My daughter, Arielle, was born in 2013 with no complications.
One week later, I fell down the stairs while holding her, prompting a trip to the emergency room. The exam led to the incidental discovery of an aggressive brain tumor, and the next day we were stunned when the chief pediatric oncology told us that her chances of survival were zero.
No hope of survival.
She was eight days old.
My husband and I couldn't give up without giving her a chance, and we opted to have the tumor biopsied. The bewildering results could not be interpreted, even by the leading expert at the Johns Hopkins Division of Brain Tumor Research. We transferred our daughter's care to Dana Farber, where the neurosurgeons extracted nearly all of the tumor, and identified it as an exceedingly rare tumor called a congenital intracranial teratoma. These tumors arise from a single germ cell that grows into the disorganized components of an embryo, and they are described in medical literature as universally fatal in newborns.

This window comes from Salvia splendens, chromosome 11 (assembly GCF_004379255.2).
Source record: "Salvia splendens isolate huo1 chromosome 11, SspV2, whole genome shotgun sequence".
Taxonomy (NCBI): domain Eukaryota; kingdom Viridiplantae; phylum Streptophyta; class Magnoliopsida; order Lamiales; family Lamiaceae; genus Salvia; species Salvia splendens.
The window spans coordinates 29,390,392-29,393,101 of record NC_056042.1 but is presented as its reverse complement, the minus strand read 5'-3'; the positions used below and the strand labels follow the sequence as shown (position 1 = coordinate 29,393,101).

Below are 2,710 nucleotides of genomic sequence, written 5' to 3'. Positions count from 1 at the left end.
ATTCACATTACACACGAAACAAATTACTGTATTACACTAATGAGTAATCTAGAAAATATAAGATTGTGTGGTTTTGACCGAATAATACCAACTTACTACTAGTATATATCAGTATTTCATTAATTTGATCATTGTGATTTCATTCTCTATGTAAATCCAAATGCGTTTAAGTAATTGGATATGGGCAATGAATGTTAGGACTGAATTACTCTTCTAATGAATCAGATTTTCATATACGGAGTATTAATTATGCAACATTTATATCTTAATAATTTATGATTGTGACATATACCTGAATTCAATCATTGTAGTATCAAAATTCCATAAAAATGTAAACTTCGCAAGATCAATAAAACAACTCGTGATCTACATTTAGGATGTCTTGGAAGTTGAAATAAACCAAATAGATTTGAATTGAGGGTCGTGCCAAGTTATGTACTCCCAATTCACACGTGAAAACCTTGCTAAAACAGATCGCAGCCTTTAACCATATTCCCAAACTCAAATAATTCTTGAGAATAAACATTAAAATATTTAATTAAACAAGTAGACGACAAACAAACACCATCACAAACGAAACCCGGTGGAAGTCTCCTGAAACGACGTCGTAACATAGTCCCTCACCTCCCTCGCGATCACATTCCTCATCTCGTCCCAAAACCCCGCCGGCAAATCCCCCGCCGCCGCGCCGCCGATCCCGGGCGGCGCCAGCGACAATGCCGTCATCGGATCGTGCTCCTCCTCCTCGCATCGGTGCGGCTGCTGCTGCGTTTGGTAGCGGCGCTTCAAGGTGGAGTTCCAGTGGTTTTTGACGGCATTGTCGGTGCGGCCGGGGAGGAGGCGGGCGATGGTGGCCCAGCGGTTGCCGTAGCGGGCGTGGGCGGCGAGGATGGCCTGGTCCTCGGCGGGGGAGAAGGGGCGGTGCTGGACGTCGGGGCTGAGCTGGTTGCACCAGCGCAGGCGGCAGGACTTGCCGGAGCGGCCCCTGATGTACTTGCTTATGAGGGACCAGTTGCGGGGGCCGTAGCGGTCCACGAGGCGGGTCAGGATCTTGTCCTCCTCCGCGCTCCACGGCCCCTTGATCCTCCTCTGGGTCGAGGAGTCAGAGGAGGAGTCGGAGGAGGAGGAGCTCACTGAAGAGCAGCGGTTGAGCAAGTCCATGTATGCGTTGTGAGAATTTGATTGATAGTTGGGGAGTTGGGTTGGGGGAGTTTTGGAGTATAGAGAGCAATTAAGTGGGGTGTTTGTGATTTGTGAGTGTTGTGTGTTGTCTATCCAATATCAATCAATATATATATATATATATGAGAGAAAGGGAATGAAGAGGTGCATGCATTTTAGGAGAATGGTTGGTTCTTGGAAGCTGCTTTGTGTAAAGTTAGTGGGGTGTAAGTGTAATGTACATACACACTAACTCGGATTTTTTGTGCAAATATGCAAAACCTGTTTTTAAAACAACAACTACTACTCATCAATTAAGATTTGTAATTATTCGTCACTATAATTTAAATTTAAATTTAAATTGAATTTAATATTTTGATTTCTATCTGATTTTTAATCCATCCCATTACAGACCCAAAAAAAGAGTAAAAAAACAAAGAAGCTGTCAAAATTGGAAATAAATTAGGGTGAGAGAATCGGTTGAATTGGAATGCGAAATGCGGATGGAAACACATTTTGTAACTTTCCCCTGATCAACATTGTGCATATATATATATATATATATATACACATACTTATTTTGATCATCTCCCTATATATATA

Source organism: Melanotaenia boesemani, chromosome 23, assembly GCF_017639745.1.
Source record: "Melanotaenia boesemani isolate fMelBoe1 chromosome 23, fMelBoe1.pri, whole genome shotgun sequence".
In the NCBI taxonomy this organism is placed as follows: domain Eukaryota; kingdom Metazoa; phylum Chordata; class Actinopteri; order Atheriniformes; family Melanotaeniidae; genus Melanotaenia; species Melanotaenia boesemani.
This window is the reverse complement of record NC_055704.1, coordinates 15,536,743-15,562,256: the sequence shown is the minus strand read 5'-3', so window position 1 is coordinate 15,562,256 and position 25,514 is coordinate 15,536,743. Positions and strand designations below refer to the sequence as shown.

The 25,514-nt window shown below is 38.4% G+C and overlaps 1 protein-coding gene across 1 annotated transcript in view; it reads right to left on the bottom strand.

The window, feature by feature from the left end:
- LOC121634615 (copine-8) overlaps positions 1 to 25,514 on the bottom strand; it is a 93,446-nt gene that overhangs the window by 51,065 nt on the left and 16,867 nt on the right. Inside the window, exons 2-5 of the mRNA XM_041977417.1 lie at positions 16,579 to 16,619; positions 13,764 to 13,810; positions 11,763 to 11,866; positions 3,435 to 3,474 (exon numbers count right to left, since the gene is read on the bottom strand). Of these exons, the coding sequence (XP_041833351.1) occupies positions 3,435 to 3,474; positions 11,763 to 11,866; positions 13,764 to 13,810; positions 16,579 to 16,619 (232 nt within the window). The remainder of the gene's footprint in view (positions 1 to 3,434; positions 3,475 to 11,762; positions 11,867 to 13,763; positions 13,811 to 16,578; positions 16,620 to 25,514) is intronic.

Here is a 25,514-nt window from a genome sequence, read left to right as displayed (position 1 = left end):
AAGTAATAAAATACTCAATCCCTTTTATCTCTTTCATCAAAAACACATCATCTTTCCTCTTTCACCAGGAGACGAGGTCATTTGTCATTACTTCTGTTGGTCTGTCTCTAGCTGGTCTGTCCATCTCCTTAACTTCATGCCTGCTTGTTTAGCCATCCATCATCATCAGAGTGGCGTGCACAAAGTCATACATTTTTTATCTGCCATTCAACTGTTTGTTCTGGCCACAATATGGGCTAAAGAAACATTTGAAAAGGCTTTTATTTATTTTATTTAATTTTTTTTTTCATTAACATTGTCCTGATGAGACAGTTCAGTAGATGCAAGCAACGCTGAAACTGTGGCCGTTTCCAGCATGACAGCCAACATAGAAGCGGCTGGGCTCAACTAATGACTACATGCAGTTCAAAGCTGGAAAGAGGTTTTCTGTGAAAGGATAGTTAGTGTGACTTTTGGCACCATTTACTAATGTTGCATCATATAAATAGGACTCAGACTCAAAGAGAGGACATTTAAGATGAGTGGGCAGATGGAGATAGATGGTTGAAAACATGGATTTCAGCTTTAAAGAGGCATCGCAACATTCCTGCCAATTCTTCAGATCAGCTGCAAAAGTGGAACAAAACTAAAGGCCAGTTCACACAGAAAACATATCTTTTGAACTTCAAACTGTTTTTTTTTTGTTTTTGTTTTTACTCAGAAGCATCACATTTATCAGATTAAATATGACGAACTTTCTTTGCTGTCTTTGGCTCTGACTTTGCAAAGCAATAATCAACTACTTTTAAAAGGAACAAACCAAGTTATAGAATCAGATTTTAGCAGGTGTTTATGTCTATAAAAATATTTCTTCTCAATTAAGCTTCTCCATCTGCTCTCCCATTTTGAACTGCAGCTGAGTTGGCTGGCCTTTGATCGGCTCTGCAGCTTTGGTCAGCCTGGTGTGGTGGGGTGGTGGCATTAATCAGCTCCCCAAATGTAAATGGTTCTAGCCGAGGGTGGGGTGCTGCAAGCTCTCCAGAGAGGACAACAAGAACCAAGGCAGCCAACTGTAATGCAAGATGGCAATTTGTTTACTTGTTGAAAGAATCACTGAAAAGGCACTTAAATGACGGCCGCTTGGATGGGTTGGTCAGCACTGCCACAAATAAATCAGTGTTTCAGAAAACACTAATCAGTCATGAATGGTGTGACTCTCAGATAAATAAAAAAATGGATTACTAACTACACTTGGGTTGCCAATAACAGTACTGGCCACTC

Since there is no treatment protocol for such a disease, a world-renowned teratoma specialist from Chicago was consulted, and he presented her case at an international convention in London.
My daughter survived six brain surgeries, a tumor relapse, and a host of secondary morbidities including diabetes insipidus, seizures, hydrocephalus, and left sided weakness.
Thankfully, these issues were temporary.
* * *
“Arielle just had a clear scan, and all is well,” Elizabeth wrote to us in May 2019. There are very few known survivors of this type of teratoma, and Arielle may be the only one without significant long-term effects from treatment.
“She continues to amaze us with her upbeat attitude and perpetual smile,” says Elizabeth about her daughter, who is about to finish kindergarten. “She recently learned all 50 states in alphabetical order completely on her own, for fun. We’re so proud of her.”